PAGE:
Cornelius Jansen, the bishop of Ypres, wrote a theological work in Latin calledAugustinus, which was published posthumously in Louvain in 1640. It was the start of a theological movement called Jansenism. Three years later, Pope Innocent X condemned 5 propositions taken from the work that concerned the relationship of grace and nature. We have covered the theology in slightly more depth here (LINK). Essentially they were accused of having misinterpreted St. Augustine. However condemnation was against the five statements and not directly against Jansenism. Eventually in 1713 the bullUnigenitus, unequivocally condemned Jansenism. Anticipating that, on this day in 1708, Pope Clement XI suppressed the abbey of Port Royal which was a hotbed of Jansenism and thus attacks on the Jesuits.
In 1709, when Louis XIV was king, two hundred archers had been sent to disperse the remaining sisters of the Port Royal, because they had refused to sign a document declaring tendencies in Jansenism as being heretical. Two years later in 1711, the abbey was razed to the ground, bones were exhumed and the land returned to its arable state. The ‘Sun’ King had a Jesuit Confessor, Father Le Tellier, who had given this drastic action his blessing. The Jansenists had proved themselves politically unpopular as they were fierce critics of Cardinal Richelieu’s foreign policy, which seemed to favour the Bourbon Dynasty and sacrifice the hope of a Catholic re-conquest of Europe.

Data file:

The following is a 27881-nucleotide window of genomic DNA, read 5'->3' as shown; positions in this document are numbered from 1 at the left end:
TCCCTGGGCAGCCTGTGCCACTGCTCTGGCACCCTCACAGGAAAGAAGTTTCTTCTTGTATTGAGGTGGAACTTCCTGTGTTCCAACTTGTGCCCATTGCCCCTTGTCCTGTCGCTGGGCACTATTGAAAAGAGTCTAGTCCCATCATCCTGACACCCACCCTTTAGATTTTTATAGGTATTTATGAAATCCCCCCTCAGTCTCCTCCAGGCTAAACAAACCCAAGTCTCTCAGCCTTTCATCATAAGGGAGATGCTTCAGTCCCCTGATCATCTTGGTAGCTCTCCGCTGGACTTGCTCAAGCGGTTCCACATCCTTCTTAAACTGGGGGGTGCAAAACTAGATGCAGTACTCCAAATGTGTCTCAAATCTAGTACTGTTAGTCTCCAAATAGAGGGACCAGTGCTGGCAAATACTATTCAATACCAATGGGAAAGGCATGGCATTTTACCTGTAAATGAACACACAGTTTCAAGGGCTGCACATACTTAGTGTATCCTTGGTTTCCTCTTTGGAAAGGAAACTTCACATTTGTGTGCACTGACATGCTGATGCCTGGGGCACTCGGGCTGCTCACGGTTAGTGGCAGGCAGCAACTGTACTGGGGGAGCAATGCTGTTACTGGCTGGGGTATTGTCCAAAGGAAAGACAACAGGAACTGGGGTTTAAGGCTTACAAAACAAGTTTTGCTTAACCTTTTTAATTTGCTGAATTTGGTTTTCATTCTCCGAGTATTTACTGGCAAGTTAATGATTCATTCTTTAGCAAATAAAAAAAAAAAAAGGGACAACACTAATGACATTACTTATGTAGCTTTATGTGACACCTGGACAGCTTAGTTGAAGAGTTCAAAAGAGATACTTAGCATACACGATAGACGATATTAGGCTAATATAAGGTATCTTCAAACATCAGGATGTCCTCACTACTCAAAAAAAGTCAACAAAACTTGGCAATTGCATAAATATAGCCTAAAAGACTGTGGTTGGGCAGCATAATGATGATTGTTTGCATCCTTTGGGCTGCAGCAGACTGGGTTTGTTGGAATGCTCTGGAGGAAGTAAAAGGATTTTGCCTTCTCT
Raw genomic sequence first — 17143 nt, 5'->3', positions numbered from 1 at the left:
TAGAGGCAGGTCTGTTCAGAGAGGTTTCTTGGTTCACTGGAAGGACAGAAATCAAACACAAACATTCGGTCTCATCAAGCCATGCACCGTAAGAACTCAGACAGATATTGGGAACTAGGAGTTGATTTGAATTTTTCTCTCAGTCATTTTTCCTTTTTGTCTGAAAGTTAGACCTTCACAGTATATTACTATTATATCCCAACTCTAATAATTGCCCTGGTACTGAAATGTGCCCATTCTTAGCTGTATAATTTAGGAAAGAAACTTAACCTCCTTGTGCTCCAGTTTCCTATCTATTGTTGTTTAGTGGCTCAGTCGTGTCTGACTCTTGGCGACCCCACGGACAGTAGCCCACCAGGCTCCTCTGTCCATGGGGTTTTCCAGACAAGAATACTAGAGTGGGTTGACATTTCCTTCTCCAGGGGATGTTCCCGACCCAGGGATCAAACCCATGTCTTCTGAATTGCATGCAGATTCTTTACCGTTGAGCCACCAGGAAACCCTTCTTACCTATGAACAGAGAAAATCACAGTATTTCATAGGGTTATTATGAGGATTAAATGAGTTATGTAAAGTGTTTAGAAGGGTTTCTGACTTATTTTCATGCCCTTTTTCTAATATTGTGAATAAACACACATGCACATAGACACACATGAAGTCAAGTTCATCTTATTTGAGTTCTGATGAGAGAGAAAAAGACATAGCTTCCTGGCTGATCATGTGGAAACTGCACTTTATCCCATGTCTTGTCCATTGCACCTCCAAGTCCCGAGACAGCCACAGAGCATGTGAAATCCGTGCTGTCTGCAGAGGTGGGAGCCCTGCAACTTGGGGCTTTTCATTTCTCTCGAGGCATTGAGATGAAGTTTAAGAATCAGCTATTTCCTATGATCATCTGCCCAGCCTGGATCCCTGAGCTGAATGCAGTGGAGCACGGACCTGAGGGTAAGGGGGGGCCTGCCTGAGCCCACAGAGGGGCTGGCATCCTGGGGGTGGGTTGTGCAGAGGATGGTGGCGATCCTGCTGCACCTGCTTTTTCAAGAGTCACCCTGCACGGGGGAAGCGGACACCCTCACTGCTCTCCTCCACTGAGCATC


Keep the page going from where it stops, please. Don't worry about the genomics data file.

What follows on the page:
Jansenism had followed an interesting path of growth, condemnation and then persecution. It was with their backs to the wall, realising that they had to defend themselves that they became fixated on the Jesuits. They had to appeal to the public for support and they did so very effectively with the writings of Blaise Pascal. The Jesuits often wrote in Latin, and wrote very learned treatises that systematically pointed out the errors in Jansenism. Their writings were thorough, dense and the style was academic, ecclesiastical and philosophical. Pascal on the other hand wrote in French, and his wit and eloquence disguised that fact that the substance was often lacking. His appeal to populism made him feel close to the people, whereas the Jesuits were often portrayed as being aloof.